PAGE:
Re desktop publishing - a possibility for people with limited resources:

Most of us with Microsoft have PowerPoint as part of the general MS Office suite. (PP actually has more uses besides boring people at conferences!) Open PP - insert images (eg maps) - position them to fit together etc. When done, convert to a JPG or PNG file which will print quite well at standard photo or letter page sizes.

 

Cheers :)   



#8 failbeams

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Posted 22 December 2015 - 06:40 PM

Thanks for all the info, everyone!

 

After playing around with a couple different options, I've ended up struggling through photoshop trying to piece it all together. Unfortunately, the maps being roughly 120 years old and having been copied and recopied several times are no longer the same color. They are primarily black roads/boarders, red topo lines, and blue rivers/streams. The background color is a light yellow. After piecing them together in several different programs it's become apparent that without some color editing it will not look like a single map . So, I am doing my best to educate myself in photoshop!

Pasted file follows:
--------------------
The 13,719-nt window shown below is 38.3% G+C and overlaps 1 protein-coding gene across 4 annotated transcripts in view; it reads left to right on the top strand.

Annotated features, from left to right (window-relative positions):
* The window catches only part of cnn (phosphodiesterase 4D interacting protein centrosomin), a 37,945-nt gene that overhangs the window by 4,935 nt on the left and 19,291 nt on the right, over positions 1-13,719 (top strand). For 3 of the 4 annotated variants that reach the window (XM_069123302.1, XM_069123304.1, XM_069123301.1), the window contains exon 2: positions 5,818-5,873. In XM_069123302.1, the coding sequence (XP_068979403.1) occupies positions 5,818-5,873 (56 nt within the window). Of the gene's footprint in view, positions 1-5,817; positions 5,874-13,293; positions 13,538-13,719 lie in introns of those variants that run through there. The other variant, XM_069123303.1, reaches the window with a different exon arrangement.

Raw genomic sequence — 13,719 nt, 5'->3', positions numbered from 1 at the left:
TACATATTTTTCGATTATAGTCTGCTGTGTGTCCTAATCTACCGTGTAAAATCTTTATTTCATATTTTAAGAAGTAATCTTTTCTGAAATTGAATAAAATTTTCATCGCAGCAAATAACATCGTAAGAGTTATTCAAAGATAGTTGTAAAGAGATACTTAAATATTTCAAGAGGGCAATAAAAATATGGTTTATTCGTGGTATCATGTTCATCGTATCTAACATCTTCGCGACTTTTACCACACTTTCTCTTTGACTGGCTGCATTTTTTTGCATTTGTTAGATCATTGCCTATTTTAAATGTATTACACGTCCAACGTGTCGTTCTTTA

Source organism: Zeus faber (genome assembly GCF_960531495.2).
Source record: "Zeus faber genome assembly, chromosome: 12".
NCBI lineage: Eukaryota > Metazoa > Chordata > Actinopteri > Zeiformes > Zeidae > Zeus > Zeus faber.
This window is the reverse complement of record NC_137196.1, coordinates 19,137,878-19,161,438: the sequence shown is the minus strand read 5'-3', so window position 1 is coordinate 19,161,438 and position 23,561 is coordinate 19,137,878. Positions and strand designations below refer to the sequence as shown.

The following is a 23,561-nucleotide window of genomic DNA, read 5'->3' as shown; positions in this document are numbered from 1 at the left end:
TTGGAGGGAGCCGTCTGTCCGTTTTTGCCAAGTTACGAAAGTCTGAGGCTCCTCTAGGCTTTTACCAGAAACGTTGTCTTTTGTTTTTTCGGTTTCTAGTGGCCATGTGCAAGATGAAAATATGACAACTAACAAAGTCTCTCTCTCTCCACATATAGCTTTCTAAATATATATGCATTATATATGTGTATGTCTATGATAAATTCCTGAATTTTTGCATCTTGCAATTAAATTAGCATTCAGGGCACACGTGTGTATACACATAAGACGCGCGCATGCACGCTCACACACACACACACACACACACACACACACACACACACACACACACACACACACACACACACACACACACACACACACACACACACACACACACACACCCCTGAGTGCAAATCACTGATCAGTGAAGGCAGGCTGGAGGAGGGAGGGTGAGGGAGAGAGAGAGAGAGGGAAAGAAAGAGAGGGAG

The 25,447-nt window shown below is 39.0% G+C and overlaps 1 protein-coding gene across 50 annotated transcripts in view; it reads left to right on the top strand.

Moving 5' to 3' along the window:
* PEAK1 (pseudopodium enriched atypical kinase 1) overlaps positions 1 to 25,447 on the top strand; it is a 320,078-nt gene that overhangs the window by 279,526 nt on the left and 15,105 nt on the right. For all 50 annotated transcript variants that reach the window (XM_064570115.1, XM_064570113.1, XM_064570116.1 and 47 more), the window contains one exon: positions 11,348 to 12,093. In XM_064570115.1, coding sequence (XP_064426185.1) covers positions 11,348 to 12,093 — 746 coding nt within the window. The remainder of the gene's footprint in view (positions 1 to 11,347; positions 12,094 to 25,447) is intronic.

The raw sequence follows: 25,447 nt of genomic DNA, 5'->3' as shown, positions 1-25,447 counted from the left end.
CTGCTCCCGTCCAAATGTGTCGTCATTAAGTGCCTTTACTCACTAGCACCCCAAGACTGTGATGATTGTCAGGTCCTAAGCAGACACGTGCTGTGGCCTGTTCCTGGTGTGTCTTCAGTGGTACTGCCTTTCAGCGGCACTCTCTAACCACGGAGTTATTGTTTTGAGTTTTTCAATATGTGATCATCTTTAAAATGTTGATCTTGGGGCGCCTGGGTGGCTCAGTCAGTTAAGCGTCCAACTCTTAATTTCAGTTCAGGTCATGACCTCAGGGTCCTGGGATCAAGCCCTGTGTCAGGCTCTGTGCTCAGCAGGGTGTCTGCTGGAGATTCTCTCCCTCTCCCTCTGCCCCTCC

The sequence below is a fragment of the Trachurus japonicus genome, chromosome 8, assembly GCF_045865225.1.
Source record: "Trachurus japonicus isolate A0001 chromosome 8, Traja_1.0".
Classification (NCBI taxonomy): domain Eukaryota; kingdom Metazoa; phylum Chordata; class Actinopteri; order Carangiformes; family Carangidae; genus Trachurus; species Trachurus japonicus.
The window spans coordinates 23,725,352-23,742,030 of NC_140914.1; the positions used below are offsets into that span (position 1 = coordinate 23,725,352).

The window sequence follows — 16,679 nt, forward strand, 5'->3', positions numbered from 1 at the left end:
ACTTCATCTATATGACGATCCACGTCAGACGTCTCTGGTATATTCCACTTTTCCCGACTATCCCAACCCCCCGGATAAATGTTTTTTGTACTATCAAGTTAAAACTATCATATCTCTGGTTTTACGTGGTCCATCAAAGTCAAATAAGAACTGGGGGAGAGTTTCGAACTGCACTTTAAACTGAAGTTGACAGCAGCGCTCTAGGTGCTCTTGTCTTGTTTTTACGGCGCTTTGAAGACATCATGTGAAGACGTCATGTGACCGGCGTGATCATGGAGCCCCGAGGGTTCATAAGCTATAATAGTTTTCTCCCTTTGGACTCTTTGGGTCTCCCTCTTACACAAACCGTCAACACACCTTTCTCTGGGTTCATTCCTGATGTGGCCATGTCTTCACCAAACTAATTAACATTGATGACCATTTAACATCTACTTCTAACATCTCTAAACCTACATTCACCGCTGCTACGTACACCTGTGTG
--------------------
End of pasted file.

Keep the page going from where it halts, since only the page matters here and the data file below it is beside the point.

#9 Havachat

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Posted 16 January 2016 - 01:27 AM

Upload the Images { Imgur etc } so we can look at them and ascertain if we can assist in joining them for you and repair work.

 

Yes its time consuming in editing but until we have a look at them we cant give a positive outcome.

 

I,ll tackle it if its not to much of my time but i need to see first. 

 

I have done various 6 x 4 Color Photos that were torn into 8 pieces and repaired them with no issues.



#10 failbeams

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Posted 17 January 2016 - 01:18 PM

Hey guys, just wanted to give you an update:

 

I played around with it in photoshop for many hours, and finally got something I think I am happy with. I will probably tweak it a little, but I though I'd post it here. I went with photoshop because it turned out to be not as simple as merging cropped pieces together, as the contrast and colors needed to be adjusted as well. Map printing in the late 1800s was not as consistent as it is today! Let me know what you guys think, its my first run in photoshop but like I said im pretty happy with it